The townspeople were so eager to have him accept, that they agreed to wait for however long he needed in order to prepare himself for giving practical rulings. However, close family members were not in favor of his taking a rabbinical position. Ultimately, in the face of this opposition, he felt unable to do what he really desired to do. Even in the happiest periods of his later life he regretted that move. His heart's only desire was to occupy himself with Torah and wisdom, which sustained his spirit and soul. In later years, when business and other concerns took up his day, he would spend the nights immersed in Torah.
He apparently attained his mastery of Torah largely by himself. Except for the Beis Halevi, he never identified anyone as having been his teacher, even before his time in Volozhin. He used to say that his principal rebbes were the Mishneh Lamelech and the Nodah Biyehudah zt'l. In his youth, he would stand every erev Shabbos for six hours straight, studying the seforim of these two gedolei Yisroel.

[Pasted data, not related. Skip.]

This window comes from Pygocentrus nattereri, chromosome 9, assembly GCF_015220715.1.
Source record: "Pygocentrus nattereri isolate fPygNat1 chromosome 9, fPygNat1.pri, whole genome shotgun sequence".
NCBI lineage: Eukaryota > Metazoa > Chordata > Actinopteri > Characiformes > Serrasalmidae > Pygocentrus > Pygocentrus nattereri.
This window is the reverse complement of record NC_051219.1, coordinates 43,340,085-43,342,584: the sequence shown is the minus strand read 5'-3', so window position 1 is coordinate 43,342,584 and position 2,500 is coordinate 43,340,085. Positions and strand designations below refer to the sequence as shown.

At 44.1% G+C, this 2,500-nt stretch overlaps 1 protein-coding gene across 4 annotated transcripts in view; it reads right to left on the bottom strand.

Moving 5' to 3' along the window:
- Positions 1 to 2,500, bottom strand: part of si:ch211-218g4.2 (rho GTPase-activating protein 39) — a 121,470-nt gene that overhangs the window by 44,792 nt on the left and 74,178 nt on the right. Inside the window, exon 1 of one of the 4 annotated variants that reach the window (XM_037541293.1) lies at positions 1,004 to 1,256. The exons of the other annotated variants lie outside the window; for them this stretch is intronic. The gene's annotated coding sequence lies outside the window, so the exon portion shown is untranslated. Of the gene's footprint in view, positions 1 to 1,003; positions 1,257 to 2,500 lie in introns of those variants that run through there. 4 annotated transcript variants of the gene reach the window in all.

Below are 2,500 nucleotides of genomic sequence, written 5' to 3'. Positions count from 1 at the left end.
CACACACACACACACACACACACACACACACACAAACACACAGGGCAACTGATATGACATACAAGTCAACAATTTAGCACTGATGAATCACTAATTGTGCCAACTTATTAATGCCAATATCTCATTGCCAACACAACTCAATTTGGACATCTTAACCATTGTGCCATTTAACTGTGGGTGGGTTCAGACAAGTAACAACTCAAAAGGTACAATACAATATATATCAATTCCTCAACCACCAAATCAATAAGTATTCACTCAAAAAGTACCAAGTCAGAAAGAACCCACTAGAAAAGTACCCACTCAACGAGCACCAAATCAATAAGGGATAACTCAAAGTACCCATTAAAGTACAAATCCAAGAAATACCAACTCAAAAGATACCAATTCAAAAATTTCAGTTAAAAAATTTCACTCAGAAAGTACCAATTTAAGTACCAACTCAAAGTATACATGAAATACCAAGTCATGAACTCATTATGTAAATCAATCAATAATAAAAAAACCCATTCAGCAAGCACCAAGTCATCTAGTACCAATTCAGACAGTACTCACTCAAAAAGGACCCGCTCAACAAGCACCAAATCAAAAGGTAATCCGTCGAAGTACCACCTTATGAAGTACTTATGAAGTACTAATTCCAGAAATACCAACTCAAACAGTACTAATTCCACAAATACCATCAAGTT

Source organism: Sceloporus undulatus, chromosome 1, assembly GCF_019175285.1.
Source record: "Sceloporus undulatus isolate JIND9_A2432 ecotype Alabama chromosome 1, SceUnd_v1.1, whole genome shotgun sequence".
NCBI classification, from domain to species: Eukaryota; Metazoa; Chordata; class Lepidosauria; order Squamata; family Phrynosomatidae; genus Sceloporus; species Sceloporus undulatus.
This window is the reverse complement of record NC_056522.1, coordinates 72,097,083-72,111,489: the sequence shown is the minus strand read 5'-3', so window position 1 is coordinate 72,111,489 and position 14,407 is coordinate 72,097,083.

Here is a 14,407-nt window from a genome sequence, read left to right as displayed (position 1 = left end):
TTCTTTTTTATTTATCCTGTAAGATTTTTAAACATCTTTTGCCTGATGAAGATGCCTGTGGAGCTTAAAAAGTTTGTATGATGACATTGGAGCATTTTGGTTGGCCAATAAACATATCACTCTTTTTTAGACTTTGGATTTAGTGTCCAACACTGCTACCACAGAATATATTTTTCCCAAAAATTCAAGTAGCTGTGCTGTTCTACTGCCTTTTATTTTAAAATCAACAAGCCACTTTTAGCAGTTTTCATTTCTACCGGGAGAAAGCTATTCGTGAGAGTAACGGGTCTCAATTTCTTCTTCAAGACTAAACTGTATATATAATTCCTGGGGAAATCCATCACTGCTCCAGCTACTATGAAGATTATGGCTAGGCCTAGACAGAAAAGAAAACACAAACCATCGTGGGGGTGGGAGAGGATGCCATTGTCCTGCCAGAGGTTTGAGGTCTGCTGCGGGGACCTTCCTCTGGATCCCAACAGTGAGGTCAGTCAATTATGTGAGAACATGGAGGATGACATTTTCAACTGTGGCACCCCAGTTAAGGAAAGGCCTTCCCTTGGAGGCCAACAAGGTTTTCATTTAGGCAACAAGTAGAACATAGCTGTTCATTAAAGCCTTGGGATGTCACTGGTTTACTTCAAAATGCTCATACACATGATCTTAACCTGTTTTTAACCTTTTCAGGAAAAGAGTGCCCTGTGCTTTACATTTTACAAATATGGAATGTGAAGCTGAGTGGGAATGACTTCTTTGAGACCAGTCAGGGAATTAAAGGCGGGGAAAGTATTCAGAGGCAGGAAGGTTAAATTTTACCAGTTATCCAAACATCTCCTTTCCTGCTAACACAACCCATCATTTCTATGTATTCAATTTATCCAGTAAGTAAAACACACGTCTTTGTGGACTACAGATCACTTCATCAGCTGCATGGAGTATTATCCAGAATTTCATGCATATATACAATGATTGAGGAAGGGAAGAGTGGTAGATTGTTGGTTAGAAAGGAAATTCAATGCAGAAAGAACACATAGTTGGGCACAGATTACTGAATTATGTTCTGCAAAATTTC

A House of Torah in Vilna
His son recalls that despite his late night hours, his father would always rise early for shacharis. Upon returning home between seven and eight in the morning, he would spend two hours writing his chiddushei Torah , during which time he only took some tea to drink.
Not a day passed without his father receiving visitors, since Vilna was a regional capital and a center of local government. Rav Halevi always made time for his callers, the ordinary ones as well as the great and important. He would sometimes spend hours in Torah discussion with visiting gedolei Torah. His home was a meeting place for talmidei chachomim, where scholars would stay while they were in Vilna. Some were like members of the family, such as Reb Chaim, who came regularly to stay during the years he spent in Volozhin.